44% of the country’s GDP and employ(s) half the nation’s private-sector workforce
It is not unreasonable to assume that, before CovCrisis2020, it would have been a similar number in Australia. Many, if not most of these small businesses are backed up by the savings (ie homes) of the small business owners. They are not, in the Bill Shorten vernacular, fat cats or from the big end of town.
They are the couriers, food hall franchisees, news agents, small manufacturers, bottle shop owners, bakers and the such. They employ a few people here and there, even though they are financial penalised relative to their larger competitors for not having the scale to have an enterprise agreement.
They aren’t members of the Business Council of Australia. They don’t get Order of Australia pins. They don’t get seats on the National Covid Coordination Commission. They can’t bid for government contracts because they don’t have the scale or resources to meet even bid requirements. They aren’t able to hire the ex-pollie/staffer run lobby shops to advocate their case. They aren’t able to pick up the phone and get a direct line to the Premier or Prime Minister or Department heads. They don’t go to BLM protests because they don’t have the time between running their business, filling in BAS forms and seeing their families.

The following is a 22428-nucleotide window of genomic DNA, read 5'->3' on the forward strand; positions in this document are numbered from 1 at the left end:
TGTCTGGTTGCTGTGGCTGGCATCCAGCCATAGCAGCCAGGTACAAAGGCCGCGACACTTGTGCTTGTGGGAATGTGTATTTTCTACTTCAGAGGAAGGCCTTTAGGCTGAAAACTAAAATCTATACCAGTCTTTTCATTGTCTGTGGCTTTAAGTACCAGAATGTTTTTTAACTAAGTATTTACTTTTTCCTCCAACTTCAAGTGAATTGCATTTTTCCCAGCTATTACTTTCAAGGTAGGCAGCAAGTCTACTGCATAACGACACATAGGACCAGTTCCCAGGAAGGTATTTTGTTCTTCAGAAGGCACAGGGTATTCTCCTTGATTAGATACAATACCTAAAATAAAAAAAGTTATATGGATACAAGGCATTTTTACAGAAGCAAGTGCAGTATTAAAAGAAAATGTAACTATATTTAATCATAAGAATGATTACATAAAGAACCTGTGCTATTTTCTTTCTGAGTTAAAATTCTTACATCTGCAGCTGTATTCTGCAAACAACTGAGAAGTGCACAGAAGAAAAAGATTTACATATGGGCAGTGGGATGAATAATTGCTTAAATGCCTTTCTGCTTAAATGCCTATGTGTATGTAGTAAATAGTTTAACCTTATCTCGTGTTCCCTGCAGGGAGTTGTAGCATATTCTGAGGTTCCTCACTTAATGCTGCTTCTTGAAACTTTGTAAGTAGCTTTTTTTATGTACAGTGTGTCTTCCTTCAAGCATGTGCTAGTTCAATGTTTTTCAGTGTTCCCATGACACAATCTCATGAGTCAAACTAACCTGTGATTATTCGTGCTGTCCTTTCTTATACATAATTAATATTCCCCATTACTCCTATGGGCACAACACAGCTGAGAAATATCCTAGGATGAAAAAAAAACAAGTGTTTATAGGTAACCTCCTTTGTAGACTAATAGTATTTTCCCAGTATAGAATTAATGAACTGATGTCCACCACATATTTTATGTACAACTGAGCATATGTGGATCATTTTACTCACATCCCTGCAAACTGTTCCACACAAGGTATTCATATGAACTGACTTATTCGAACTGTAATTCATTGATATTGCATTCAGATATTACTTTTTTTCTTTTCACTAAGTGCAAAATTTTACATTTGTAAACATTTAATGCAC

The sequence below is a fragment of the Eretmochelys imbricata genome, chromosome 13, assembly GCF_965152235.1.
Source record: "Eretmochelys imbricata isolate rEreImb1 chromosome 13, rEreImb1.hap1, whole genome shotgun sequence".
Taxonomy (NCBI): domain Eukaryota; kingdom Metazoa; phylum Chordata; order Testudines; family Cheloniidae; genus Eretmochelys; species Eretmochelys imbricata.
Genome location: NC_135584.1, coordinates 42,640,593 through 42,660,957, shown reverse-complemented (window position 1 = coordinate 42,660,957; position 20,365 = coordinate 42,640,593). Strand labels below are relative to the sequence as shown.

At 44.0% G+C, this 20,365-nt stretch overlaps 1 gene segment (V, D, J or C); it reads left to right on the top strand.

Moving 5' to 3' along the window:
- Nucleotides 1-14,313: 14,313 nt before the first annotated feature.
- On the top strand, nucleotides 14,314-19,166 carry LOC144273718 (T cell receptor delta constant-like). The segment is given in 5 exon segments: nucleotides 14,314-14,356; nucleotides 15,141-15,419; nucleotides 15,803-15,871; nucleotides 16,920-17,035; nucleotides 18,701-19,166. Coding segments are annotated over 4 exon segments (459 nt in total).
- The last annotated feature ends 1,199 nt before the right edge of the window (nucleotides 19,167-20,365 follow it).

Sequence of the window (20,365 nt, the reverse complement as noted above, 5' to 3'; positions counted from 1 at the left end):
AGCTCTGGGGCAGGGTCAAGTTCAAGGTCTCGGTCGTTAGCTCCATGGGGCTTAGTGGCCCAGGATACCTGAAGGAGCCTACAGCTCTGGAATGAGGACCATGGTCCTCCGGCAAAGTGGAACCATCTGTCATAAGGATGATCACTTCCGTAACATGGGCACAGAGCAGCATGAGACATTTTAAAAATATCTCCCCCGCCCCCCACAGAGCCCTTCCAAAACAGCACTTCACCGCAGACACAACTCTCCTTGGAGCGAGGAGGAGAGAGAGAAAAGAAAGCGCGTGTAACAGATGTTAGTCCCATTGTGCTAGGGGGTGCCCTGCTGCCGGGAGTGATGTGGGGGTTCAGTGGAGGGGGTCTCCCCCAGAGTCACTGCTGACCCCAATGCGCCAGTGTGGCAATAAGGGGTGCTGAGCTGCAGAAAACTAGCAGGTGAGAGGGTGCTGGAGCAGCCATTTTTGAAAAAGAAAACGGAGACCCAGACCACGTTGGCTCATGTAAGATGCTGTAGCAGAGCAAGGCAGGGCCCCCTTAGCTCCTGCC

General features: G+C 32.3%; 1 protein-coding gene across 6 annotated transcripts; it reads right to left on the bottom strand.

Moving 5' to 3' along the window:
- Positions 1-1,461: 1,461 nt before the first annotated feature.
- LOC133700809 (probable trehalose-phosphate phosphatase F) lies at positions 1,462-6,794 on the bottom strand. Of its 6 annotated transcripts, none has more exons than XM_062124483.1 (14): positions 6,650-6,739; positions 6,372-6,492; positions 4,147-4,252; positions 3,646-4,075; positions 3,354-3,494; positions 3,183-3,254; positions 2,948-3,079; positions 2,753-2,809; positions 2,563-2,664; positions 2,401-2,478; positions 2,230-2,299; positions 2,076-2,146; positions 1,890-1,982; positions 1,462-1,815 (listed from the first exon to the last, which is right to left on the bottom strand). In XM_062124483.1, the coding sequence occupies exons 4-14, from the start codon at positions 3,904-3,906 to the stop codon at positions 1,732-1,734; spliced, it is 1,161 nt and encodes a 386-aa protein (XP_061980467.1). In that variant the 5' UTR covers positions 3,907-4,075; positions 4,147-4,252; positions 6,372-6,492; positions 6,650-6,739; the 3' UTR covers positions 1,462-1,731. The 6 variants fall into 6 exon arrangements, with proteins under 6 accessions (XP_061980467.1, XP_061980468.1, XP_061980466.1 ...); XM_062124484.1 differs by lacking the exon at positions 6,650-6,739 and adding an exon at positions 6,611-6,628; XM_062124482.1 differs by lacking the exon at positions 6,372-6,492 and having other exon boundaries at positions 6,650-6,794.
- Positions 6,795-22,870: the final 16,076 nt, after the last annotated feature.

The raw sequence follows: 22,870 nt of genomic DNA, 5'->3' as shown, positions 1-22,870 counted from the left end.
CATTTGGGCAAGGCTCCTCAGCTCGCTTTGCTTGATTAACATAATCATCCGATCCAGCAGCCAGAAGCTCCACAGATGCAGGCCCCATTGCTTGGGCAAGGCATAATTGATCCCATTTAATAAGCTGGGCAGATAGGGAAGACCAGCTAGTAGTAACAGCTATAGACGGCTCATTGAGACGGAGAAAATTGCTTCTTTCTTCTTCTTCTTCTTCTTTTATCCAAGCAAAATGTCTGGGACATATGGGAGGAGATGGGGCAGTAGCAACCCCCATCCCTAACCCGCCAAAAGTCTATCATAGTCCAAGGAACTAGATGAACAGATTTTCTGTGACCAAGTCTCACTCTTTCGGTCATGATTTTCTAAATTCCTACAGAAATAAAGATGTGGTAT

When the ATO or ASIC comes a knocking, even if they have done nothing wrong, they tend to capitulate because they don’t have the resources or time to fight.
When they are forceably shut down due to administrative error, malfeasance or reckless disregard, they have no recourse. There is no compensation fund available. And if there was compensation it would be the equivalent of moving coins from one pocket to another because the compensation fund would come from the taxes they pay.
These are the quiet Australians for whom no one seems to be speaking for.
If they are wiped out, so are their savings, their homes, their livelihoods. They have no fall back or come back mechanism. These aren’t public servants who have no skin in the game. They can’t go to the bank and they can’t go to the capital markets to raise equity. They are much like Australian schools, Gonski.
These are the businesses that also pay the taxes to pay for Australia’s 2 million plus and increasing public servants, the ABC and Australia’s welfare state.
Then there is also the impact on the banking system, its shareholders and bond holders if there is a wave of defaults.
And whilst our governments deflect responsibility for poor management and continue to fiddle with slogans, these engines of Australian enterprise suffocate.
Congratulations Australian government.